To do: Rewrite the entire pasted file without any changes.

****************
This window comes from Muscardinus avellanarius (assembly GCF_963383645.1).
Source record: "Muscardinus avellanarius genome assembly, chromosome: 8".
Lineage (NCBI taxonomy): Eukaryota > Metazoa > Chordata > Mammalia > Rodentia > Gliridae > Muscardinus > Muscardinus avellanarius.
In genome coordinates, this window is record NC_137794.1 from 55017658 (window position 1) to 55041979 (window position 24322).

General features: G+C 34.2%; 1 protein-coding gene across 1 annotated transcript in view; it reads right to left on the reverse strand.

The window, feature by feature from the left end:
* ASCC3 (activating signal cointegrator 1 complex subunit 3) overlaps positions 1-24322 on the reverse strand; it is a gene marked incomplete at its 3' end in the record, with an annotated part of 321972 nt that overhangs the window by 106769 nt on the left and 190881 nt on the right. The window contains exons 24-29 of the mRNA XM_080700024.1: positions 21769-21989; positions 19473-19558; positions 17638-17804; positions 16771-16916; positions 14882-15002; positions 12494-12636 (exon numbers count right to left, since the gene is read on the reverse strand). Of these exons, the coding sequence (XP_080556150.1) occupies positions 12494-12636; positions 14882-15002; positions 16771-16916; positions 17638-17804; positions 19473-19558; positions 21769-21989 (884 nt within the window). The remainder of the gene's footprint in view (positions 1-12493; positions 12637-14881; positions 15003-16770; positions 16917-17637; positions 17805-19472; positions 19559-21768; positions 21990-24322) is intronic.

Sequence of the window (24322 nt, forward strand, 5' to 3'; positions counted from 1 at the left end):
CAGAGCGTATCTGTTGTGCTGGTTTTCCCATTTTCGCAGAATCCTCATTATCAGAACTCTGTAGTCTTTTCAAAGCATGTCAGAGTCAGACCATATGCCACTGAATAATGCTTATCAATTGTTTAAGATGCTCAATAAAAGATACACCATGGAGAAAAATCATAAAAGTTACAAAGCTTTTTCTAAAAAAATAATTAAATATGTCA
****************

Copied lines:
This window comes from Muscardinus avellanarius (assembly GCF_963383645.1).
Source record: "Muscardinus avellanarius genome assembly, chromosome: 8".
Lineage (NCBI taxonomy): Eukaryota > Metazoa > Chordata > Mammalia > Rodentia > Gliridae > Muscardinus > Muscardinus avellanarius.
In genome coordinates, this window is record NC_137794.1 from 55017658 (window position 1) to 55041979 (window position 24322).

General features: G+C 34.2%; 1 protein-coding gene across 1 annotated transcript in view; it reads right to left on the reverse strand.

The window, feature by feature from the left end:
* ASCC3 (activating signal cointegrator 1 complex subunit 3) overlaps positions 1-24322 on the reverse strand; it is a gene marked incomplete at its 3' end in the record, with an annotated part of 321972 nt that overhangs the window by 106769 nt on the left and 190881 nt on the right. The window contains exons 24-29 of the mRNA XM_080700024.1: positions 21769-21989; positions 19473-19558; positions 17638-17804; positions 16771-16916; positions 14882-15002; positions 12494-12636 (exon numbers count right to left, since the gene is read on the reverse strand). Of these exons, the coding sequence (XP_080556150.1) occupies positions 12494-12636; positions 14882-15002; positions 16771-16916; positions 17638-17804; positions 19473-19558; positions 21769-21989 (884 nt within the window). The remainder of the gene's footprint in view (positions 1-12493; positions 12637-14881; positions 15003-16770; positions 16917-17637; positions 17805-19472; positions 19559-21768; positions 21990-24322) is intronic.

Sequence of the window (24322 nt, forward strand, 5' to 3'; positions counted from 1 at the left end):
CAGAGCGTATCTGTTGTGCTGGTTTTCCCATTTTCGCAGAATCCTCATTATCAGAACTCTGTAGTCTTTTCAAAGCATGTCAGAGTCAGACCATATGCCACTGAATAATGCTTATCAATTGTTTAAGATGCTCAATAAAAGATACACCATGGAGAAAAATCATAAAAGTTACAAAGCTTTTTCTAAAAAAATAATTAAATATGTCA